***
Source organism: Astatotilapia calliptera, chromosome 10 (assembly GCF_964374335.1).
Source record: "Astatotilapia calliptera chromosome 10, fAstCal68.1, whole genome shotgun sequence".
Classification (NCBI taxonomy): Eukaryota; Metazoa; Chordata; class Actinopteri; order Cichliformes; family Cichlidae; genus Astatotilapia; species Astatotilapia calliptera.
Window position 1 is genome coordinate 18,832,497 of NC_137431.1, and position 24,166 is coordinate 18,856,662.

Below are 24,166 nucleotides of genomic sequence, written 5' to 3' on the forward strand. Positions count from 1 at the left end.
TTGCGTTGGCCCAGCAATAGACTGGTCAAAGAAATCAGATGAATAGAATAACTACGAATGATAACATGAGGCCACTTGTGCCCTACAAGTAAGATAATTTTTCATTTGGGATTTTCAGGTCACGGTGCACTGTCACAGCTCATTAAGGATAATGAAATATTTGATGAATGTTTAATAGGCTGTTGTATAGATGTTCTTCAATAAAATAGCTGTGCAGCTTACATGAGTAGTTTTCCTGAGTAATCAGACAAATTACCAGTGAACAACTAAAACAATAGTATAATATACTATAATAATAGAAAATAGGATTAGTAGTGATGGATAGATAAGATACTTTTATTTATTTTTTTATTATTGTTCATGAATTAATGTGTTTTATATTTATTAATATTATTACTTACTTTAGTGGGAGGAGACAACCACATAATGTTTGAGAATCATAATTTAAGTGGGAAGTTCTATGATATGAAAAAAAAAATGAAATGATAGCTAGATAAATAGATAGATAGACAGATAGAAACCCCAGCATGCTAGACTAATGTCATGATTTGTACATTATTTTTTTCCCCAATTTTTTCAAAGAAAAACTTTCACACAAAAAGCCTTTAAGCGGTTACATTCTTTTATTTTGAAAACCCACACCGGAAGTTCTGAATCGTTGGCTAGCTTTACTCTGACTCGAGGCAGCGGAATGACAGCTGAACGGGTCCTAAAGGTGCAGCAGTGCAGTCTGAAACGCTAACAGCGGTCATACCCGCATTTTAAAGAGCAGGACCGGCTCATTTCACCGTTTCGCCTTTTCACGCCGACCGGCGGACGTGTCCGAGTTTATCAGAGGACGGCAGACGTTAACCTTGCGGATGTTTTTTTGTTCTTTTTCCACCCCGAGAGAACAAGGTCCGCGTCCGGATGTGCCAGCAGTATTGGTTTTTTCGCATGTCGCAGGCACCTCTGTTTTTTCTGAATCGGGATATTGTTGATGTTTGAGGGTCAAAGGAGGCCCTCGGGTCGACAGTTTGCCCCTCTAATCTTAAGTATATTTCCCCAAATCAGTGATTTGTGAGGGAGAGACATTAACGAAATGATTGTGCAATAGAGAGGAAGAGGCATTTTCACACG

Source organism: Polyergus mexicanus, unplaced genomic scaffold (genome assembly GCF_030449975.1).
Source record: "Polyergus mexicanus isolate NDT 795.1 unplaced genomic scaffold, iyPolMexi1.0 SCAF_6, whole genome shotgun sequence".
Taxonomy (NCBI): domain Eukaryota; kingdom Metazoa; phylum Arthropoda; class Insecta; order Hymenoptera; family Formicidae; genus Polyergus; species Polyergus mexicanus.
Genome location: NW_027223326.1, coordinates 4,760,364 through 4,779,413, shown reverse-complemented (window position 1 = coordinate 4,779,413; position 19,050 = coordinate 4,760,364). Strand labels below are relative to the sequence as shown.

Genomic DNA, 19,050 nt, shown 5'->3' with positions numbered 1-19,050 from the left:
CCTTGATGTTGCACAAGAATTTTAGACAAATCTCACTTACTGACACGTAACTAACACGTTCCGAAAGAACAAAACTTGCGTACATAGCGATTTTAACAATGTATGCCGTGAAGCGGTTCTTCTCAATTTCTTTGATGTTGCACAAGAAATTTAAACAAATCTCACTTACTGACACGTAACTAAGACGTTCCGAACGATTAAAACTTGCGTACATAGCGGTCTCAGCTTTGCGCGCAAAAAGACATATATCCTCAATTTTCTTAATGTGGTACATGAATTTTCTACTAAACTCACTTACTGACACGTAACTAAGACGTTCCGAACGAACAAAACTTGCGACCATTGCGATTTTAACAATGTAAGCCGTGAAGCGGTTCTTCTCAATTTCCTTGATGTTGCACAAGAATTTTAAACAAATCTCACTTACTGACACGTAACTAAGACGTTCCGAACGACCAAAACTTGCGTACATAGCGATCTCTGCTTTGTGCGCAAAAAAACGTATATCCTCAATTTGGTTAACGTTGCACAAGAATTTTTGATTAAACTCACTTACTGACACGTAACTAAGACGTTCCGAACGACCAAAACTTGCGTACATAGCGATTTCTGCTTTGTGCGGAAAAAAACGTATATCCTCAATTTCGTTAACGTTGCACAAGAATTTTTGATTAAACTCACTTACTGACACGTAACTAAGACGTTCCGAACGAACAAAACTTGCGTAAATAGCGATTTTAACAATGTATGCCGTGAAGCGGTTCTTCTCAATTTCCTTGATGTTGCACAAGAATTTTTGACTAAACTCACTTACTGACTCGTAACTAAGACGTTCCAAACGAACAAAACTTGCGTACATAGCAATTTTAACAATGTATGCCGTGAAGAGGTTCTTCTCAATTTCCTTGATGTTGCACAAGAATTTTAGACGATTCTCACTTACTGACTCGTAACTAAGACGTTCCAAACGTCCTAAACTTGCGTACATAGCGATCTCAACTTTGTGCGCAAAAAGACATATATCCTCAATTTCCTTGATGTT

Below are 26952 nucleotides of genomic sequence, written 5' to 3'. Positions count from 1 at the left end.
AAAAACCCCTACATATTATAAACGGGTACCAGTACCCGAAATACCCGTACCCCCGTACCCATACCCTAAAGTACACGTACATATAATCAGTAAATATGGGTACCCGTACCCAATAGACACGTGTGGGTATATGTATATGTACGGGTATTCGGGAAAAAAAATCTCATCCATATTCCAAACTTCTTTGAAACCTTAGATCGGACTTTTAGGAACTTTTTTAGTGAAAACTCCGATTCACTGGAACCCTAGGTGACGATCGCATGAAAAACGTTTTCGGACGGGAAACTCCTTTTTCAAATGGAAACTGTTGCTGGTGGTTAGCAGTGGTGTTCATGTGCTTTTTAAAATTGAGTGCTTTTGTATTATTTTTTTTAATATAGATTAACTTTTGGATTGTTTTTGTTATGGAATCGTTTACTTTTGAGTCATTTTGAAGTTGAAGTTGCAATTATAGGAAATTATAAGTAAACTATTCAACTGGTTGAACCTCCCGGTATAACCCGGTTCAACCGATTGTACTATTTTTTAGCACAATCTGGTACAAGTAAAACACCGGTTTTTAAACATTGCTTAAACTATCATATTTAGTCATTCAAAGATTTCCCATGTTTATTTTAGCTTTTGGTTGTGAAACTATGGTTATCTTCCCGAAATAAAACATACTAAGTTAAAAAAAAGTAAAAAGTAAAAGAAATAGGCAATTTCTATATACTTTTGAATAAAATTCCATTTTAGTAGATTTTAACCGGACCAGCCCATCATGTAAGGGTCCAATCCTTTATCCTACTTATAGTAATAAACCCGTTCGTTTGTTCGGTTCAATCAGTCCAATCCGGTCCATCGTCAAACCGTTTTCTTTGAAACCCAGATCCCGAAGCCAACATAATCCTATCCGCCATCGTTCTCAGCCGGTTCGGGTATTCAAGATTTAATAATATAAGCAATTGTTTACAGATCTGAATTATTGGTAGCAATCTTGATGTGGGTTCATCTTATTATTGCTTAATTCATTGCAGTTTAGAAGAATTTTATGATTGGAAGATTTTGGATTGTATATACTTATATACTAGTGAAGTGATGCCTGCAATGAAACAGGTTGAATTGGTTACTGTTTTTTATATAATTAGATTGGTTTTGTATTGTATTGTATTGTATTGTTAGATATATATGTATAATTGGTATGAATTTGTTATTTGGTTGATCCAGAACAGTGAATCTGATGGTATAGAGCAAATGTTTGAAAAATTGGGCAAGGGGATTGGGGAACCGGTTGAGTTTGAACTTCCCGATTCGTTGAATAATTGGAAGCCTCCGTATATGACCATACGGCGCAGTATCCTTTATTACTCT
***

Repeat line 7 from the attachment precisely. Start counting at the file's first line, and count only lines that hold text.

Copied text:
Source organism: Polyergus mexicanus, unplaced genomic scaffold (genome assembly GCF_030449975.1).